Publishers can rejoice a bit, but Apple is taking 30 percent cut and still won't give up customer data
Apple launched its long-awaited subscription service on Tuesday, allowing publishers to sell subscriptions to their iPad apps through the iTunes for the first time. Up until now, publishers (with the exception of News Corp.’s “Daily”) were forced to sell issue-by-issue downloads of their iPad versions for close-to-newsstand cover prices.
Customers will now be able to buy subscriptions within the App Store using the billing information that’s already stored for their song, TV and movie downloads. Apple will get a 30 percent cut of each transaction for those customers, and users can “review and manage all of their subscriptions from their personal account page, including canceling the automatic renewal of a subscription.”
Magazine publishers in particular have been reportedly sparring with Apple over that last point — access and control over subscriber data — and it’s unclear if today’s announcement is progress or a plateau.
Via Apple's release:
The financial part is pretty straightforward, as far as these things go.
According to Steve Jobs, Apple’s “philosophy is simple — when Apple brings a new subscriber to the app, Apple earns a 30 percent share; when the publisher brings an existing or new subscriber to the app, the publisher keeps 100 percent and Apple earns nothing.” In other words, Apple waives its fee for publishers who direct subscribers to iTunes through their own websites.
“All we require is that, if a publisher is making a subscription offer outside of the app, the same (or better) offer be made inside the app, so that customers can easily subscribe with one-click right in the app,” Jobs continued. “We believe that this innovative subscription service will provide publishers with a brand new opportunity to expand digital access to their content onto the iPad, iPod touch and iPhone, delighting both new and existing subscribers.”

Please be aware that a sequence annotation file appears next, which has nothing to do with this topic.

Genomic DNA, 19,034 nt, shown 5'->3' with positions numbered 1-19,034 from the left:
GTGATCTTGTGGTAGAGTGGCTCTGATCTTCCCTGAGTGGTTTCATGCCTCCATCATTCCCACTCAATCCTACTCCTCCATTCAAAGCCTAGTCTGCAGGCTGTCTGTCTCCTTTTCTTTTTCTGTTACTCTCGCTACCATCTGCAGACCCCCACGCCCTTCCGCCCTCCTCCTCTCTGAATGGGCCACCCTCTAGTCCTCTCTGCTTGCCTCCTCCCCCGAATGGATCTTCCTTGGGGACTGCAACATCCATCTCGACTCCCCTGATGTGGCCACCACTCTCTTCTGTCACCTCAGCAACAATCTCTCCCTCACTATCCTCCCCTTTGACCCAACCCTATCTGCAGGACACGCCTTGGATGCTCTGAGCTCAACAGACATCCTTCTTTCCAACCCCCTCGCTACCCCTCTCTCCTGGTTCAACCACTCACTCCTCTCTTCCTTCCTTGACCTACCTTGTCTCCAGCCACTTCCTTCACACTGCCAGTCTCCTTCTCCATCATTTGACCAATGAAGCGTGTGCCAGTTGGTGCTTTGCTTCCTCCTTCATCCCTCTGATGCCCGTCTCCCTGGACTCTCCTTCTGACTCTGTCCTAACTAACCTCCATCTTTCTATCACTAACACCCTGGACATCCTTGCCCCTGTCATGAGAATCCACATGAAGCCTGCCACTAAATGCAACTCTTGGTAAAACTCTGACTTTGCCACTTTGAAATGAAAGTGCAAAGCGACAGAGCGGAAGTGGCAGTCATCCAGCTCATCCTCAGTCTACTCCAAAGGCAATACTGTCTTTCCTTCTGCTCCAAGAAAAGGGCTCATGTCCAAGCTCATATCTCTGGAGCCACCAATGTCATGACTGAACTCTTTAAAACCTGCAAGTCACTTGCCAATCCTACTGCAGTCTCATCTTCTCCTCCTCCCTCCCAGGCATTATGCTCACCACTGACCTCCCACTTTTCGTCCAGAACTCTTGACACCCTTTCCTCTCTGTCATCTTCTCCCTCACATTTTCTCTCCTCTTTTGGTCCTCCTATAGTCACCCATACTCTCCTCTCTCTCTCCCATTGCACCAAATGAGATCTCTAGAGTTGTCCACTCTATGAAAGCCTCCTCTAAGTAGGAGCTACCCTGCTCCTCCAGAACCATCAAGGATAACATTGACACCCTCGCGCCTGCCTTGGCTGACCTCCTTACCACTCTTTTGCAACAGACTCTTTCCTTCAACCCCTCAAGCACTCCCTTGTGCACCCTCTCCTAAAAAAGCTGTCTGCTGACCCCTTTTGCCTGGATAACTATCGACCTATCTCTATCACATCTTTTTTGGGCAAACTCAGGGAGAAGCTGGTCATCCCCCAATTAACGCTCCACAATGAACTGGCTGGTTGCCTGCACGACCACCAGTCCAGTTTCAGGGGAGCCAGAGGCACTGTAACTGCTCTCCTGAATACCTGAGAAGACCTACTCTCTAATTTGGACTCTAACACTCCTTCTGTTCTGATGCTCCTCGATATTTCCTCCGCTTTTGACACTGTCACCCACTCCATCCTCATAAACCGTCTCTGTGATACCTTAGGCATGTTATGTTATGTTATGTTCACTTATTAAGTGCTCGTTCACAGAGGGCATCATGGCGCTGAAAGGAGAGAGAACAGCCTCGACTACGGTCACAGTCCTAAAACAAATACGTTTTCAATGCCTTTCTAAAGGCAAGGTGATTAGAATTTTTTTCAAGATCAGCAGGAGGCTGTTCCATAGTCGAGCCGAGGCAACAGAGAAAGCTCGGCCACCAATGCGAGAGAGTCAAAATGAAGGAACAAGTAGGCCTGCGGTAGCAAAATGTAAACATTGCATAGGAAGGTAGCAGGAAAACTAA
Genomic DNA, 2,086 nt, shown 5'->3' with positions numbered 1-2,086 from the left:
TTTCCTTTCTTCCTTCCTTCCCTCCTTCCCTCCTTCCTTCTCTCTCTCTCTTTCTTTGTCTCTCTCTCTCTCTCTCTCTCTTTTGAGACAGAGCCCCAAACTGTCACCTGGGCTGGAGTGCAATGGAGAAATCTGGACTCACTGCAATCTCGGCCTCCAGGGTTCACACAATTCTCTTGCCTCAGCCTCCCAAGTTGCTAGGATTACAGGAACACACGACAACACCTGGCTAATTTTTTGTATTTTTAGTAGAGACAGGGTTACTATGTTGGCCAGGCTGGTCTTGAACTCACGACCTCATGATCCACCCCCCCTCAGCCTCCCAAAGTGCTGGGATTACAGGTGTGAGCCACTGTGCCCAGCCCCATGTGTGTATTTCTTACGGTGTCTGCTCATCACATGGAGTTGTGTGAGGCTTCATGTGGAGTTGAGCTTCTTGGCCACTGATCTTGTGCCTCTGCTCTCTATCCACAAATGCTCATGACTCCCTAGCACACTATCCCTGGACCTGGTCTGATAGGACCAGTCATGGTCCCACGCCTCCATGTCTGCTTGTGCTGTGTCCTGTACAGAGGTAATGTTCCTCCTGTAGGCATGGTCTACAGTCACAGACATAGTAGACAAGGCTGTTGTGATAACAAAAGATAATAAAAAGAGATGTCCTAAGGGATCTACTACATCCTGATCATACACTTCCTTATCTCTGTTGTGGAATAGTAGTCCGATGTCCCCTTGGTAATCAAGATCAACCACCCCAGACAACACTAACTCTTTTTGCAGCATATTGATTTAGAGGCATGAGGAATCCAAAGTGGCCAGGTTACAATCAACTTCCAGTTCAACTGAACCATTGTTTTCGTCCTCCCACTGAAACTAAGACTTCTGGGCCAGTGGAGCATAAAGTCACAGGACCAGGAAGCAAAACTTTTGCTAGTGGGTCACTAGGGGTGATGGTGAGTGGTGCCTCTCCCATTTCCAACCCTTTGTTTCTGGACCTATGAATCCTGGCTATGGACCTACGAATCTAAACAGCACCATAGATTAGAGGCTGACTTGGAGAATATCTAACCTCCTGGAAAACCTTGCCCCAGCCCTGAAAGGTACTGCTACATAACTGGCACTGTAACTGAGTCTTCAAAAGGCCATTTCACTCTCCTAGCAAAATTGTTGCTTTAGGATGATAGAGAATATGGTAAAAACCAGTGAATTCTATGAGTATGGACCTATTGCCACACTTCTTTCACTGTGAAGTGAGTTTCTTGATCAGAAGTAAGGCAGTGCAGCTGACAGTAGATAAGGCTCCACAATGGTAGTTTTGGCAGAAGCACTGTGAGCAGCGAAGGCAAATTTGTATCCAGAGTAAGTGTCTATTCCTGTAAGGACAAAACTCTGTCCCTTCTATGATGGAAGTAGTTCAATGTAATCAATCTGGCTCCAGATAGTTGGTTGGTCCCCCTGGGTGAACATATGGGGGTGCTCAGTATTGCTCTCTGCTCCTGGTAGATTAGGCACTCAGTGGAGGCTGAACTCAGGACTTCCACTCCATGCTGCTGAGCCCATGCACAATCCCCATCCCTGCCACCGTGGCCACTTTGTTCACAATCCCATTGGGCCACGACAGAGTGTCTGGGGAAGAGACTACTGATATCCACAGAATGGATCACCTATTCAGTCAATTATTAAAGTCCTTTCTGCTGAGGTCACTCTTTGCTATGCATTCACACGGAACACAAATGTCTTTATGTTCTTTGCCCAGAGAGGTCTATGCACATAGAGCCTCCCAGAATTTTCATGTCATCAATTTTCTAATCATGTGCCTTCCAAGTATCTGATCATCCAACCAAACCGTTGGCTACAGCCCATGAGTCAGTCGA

Apple's move was expected. Earlier this month, at the launch event for Rupert Murdoch’s “Daily” publication, Apple announced its intention to open up subscriptions to all publishers.
And those publishers had been getting antsy. Just last week, Sports Illustrated announced a pact with Google that would allow them to sell subscriptions to tablet and mobile versions through the Android Market, Google’s answer to Apple’s App Store. On Monday, Condé Nast on Monday the launch of digital editions of its magazines for Google’s Android.
“We’re confident that at some point we’ll be able to sell subscriptions appropriately in the iTunes store,” Time Inc.'s chief digital officer Randall Rothenberg told Forbes last week. “Those stores that lock us out — well, it just means the other stores are going to get more traffic, more buyers.”
The reason magazine publishers are so hot on subscriptions is this: despite booming sales of iPads, sales of magazine apps have fallen off a cliff after a promising start. And for that, they blame Apple, and issue-by-issue pricing.
“It bums us out when we get reviewed as being a sh–ty application,” Sports Illustrated editor Terry McDonell said at the launch event, “simply because it costs too much.”
Now, it would seem, publishers won’t have that excuse anymore.
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